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Landlords ‘unable to rent energy inefficient homes’ from April 2018

  • 03/08/2017
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Landlords ‘unable to rent energy inefficient homes’ from April 2018
Over 300,000 landlords will need to take action to ensure their properties don’t fall foul of energy efficiency laws.

Under 2010 Energy Act legislation, from April 2018 all properties have to be a minimum of EPC (energy performance certificate) rating E to be rented out. This applies only to new tenancies, but by April 2020 will cover existing tenancies as well.

Sally Lawson, CEO of estate agency franchise Concentric and president of ARLA, said many landlords may be unaware of the new rules as the government stopped funding the Green Deal in 2015.

Originally, energy efficiencies were to be paid for using the Green Deal, ‘pay as you save’ financing for improvements that would be paid for by tenants out of utility bills. Landlords were not expected to pay upfront costs. However, this is no longer an option.

“Now the Green Deal has collapsed what is going to happen? The simple answer is we just don’t know at this point in time,” said ARLA chief executive David Cox.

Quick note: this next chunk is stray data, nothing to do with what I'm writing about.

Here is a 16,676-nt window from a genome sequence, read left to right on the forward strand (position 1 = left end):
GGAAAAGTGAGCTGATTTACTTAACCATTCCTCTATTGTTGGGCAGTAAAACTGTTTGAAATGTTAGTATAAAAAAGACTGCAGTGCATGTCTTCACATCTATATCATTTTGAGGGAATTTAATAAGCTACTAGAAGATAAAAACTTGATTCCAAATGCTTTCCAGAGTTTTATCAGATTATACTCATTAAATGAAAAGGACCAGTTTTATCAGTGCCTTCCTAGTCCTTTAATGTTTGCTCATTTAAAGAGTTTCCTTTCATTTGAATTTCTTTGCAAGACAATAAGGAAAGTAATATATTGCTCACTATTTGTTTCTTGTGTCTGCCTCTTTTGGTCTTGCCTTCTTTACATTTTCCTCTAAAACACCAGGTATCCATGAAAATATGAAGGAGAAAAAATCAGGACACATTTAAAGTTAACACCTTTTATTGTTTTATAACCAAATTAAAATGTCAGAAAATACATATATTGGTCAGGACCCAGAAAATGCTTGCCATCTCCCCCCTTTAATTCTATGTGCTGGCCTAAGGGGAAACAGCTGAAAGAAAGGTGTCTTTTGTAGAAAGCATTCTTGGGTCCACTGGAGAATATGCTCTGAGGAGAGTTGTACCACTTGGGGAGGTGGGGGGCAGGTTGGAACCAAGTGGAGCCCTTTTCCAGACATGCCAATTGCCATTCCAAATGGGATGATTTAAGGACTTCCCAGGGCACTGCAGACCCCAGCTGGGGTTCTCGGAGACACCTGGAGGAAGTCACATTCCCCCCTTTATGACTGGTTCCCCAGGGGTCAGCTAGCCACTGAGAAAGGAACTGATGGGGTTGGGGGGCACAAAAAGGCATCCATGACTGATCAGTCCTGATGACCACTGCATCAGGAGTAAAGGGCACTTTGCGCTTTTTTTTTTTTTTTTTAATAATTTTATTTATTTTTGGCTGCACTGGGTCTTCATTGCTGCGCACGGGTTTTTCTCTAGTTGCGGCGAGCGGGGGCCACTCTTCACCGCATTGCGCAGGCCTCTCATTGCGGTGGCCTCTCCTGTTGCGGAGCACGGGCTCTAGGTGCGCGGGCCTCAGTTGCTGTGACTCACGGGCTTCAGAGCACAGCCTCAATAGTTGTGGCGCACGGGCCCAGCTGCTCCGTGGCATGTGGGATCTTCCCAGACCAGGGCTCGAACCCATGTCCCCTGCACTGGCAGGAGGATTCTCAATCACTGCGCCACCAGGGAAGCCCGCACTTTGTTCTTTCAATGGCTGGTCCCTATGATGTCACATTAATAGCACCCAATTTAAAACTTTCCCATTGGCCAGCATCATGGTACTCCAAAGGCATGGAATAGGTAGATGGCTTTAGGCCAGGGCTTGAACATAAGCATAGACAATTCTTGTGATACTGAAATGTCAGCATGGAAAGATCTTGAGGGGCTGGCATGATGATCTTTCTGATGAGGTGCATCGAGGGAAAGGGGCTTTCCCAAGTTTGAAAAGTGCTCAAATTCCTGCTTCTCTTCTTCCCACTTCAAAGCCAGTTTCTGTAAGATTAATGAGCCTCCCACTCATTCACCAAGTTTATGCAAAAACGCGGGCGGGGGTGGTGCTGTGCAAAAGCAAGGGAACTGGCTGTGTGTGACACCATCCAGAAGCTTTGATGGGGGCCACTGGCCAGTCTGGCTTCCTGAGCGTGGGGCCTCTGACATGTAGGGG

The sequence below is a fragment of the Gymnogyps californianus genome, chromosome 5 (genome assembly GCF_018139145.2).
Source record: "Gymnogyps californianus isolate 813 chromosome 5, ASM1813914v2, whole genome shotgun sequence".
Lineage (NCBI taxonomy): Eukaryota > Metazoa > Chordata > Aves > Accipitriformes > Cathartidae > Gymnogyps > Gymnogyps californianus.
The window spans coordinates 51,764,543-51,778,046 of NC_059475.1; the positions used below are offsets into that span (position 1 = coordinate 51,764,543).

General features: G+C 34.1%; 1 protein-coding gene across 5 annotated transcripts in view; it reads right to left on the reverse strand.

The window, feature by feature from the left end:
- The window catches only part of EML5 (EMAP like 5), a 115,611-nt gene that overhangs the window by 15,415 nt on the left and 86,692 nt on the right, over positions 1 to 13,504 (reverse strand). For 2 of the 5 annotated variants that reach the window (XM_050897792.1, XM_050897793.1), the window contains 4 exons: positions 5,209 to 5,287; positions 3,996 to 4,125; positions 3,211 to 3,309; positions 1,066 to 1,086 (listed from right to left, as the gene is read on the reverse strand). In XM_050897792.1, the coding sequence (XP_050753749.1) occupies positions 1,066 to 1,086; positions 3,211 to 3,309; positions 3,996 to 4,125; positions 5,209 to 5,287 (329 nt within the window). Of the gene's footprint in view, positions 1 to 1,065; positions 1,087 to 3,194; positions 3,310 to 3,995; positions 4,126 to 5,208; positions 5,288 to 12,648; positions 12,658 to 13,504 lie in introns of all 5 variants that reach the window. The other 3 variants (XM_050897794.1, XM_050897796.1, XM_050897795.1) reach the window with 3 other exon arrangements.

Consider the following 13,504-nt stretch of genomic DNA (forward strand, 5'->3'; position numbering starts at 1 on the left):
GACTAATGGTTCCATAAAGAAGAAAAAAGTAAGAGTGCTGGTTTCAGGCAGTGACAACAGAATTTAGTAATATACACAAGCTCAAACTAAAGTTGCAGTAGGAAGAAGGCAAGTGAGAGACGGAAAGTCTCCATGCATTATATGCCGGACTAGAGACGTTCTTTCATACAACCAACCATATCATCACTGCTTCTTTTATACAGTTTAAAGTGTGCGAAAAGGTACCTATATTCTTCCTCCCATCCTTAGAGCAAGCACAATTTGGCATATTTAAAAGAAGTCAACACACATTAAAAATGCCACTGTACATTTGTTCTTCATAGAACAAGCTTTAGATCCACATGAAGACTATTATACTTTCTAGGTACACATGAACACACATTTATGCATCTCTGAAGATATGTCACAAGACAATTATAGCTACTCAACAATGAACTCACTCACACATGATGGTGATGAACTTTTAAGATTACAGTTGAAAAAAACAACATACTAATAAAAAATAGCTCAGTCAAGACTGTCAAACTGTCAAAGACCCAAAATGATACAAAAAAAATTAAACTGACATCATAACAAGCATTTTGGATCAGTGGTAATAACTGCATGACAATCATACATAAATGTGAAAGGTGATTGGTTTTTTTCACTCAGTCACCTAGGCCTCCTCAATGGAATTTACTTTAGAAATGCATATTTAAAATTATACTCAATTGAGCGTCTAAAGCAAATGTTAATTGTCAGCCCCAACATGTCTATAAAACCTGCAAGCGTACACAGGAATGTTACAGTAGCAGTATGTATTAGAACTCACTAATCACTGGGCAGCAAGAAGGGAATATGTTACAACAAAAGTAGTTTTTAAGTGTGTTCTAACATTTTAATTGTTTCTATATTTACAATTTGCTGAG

He said it is possible that the ‘at no upfront cost’ clause may be replaced with a £5,000 upfront cost cap. It also looks likely that some new Green Deal initiatives will launch soon as Greenstone Finance has taken over the government’s loan book.

“We have seen the emergence of a new Green Deal over the last few months. There is a company that has bought the Green Deal finance company’s loan book. They have invested hundreds of millions of pounds to reignite the Green Deal in the private rented sector. So will landlords be compelled to take out this new private product?”

There is also some local authority funding that can be accessed, though Cox said this is “patchy”.

Cox pointed out that when the legislation came in in 2010, there were 683,000 properties with band F or G EPC ratings. That figure has already fallen to around 300,000.

The legislation is likely to affect rural properties with solid wall construction that cannot be insulated. Houses of multiple occupation are exempt from needing EPCs, as are listed buildings, although if they do have an EPC they must comply with the legislation.

Lawson said landlords should get copies of their existing EPCs and understand what they can do to bring non-compliant properties to a Grade E or above. Simple things such as energy efficient light bulbs, and loft and tank insulation can make a big difference.

“Start now looking at these list of works and schedule some works to implement as much as possible,” she said. “Keep an eye out looking for the green deal initiative when it’s launched and apply immediately.”

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